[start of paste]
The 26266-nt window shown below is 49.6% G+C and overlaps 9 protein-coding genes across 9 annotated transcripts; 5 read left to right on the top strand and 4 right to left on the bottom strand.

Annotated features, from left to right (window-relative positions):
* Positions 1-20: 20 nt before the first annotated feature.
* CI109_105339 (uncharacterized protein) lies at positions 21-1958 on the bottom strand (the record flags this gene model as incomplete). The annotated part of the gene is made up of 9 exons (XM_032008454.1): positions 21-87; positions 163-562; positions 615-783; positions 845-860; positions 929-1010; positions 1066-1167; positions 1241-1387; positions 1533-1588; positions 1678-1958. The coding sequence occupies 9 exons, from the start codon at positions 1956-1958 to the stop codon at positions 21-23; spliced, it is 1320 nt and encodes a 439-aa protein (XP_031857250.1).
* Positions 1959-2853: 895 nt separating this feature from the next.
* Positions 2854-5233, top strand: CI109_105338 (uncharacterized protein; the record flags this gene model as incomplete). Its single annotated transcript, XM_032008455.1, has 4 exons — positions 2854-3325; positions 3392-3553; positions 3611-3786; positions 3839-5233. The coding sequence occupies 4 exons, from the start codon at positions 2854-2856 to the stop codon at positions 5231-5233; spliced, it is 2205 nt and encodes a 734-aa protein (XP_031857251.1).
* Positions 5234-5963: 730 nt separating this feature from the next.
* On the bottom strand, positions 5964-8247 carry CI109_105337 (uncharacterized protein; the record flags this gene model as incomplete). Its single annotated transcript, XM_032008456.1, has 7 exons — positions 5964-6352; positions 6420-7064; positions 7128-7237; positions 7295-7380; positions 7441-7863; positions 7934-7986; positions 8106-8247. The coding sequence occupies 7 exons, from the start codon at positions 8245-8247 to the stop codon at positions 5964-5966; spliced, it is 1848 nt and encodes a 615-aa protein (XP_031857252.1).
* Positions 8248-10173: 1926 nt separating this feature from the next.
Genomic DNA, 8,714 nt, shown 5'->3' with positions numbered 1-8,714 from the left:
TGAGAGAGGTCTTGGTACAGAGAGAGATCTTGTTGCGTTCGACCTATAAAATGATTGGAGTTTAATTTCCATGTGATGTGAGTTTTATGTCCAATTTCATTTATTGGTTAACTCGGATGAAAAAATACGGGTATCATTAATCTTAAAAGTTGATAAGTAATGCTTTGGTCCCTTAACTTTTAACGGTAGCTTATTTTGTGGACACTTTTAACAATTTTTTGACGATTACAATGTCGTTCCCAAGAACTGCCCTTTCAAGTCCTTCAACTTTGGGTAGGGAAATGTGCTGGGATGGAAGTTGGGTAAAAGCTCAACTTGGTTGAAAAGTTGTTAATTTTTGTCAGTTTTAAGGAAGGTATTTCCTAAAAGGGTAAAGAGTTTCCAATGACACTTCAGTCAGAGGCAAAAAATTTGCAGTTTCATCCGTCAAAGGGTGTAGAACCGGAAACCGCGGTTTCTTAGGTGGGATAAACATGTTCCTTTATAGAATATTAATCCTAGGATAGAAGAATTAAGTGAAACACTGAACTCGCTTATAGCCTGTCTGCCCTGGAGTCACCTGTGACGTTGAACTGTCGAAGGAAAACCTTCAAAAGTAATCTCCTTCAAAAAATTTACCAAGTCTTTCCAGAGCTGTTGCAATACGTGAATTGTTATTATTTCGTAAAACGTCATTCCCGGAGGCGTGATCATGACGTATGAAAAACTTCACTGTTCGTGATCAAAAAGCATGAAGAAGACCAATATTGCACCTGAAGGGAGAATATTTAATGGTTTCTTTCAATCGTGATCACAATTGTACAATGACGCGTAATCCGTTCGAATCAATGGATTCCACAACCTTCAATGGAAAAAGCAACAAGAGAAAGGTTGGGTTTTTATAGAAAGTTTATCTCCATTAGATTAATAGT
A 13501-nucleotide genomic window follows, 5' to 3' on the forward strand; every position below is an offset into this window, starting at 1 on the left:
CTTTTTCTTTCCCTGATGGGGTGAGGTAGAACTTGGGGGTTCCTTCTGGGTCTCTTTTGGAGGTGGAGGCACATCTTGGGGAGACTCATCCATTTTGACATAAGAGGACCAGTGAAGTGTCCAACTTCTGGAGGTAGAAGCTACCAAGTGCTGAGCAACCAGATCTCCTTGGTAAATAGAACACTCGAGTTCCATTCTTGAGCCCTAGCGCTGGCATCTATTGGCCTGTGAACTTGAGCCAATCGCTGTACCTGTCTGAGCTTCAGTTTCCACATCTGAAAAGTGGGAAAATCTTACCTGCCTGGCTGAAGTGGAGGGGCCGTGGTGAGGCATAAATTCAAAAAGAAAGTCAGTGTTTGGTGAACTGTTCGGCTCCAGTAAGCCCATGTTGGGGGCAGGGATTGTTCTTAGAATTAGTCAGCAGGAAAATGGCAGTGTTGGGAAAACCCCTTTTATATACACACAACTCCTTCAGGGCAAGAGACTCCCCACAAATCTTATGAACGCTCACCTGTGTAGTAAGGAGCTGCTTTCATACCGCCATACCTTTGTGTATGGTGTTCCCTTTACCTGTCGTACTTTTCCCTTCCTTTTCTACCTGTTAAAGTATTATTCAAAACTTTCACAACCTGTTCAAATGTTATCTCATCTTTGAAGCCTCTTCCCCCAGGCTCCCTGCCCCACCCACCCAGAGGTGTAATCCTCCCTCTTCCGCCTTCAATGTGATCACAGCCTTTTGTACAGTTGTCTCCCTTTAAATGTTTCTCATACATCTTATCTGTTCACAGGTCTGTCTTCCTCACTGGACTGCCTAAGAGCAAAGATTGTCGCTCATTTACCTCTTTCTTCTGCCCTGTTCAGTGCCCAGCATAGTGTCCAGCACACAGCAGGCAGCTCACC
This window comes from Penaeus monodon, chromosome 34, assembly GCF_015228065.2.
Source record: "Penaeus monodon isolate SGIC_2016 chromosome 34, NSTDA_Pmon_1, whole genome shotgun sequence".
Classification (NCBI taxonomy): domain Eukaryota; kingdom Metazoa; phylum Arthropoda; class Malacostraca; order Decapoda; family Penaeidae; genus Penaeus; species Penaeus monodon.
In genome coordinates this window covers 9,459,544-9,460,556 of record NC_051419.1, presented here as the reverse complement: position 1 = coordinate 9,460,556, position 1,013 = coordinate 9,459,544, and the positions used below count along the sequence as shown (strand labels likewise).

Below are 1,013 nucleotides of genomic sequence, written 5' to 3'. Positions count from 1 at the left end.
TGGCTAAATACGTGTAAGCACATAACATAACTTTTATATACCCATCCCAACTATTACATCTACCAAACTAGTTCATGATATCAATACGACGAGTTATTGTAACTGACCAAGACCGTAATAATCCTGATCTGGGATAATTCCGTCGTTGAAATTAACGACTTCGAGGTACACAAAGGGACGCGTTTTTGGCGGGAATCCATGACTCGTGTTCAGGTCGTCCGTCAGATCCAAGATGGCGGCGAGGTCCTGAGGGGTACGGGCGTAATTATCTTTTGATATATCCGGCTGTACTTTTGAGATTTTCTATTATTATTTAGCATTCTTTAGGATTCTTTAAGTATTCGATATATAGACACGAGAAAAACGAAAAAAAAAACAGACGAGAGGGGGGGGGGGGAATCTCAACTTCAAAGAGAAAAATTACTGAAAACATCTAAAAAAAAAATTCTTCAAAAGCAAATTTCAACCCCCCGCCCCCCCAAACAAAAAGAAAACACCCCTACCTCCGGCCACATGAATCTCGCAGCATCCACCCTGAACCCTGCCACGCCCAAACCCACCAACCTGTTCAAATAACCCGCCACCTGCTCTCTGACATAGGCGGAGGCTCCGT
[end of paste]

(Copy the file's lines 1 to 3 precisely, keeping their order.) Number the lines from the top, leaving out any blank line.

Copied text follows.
The 26266-nt window shown below is 49.6% G+C and overlaps 9 protein-coding genes across 9 annotated transcripts; 5 read left to right on the top strand and 4 right to left on the bottom strand.

Annotated features, from left to right (window-relative positions):
* Positions 1-20: 20 nt before the first annotated feature.